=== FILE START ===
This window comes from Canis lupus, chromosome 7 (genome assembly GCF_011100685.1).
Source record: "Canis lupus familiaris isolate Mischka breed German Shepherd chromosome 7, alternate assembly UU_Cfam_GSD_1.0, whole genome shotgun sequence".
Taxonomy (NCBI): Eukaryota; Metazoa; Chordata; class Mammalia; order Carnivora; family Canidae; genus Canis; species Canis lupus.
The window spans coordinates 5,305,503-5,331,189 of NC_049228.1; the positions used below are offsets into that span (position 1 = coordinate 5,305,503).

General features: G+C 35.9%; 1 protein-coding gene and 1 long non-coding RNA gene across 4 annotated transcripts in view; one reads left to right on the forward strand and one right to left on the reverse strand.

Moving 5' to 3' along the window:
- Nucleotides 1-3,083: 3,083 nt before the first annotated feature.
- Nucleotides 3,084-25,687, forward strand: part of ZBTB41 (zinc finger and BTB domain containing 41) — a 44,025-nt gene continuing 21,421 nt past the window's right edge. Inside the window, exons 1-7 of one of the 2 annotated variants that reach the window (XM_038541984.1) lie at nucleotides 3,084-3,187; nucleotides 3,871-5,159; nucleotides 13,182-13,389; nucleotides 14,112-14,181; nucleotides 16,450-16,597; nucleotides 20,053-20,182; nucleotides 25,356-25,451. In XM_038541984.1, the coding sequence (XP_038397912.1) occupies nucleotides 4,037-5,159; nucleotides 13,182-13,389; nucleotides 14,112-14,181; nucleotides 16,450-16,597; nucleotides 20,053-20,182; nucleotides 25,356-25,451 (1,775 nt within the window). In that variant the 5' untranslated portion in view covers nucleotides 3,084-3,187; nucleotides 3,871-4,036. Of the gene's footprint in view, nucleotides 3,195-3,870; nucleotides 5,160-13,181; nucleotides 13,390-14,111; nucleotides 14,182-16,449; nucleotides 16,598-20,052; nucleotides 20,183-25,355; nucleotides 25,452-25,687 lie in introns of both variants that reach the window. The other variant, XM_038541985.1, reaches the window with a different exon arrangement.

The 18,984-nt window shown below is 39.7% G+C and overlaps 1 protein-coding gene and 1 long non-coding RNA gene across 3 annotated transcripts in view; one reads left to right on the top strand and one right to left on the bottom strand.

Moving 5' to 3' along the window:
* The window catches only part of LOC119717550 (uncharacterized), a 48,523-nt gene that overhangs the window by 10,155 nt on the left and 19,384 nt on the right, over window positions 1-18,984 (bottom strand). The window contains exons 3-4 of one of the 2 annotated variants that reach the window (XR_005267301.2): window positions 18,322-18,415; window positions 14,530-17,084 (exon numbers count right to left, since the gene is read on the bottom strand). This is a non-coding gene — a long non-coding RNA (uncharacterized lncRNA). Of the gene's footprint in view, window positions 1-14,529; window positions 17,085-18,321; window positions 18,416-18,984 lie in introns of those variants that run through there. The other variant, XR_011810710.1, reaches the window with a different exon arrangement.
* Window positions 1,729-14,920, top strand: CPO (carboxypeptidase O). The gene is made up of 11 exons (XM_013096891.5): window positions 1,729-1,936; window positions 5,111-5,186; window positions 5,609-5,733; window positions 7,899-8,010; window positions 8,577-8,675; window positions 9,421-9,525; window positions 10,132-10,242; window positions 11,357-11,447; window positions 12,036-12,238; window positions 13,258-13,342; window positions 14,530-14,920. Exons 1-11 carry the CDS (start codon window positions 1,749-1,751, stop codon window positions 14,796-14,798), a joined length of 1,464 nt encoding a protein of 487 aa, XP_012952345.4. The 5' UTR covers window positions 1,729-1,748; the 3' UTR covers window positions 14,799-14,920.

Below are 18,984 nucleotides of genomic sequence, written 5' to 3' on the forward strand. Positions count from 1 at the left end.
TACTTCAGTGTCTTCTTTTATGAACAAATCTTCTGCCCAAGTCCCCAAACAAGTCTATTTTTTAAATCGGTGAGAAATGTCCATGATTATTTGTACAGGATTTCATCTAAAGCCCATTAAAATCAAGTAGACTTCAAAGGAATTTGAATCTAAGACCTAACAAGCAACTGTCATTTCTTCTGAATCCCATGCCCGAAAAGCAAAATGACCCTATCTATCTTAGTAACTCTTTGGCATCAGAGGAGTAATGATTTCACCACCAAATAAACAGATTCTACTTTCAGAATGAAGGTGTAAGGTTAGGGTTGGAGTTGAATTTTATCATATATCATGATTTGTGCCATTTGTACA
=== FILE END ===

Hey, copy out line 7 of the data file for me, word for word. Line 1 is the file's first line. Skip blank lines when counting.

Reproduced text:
- Nucleotides 1-3,083: 3,083 nt before the first annotated feature.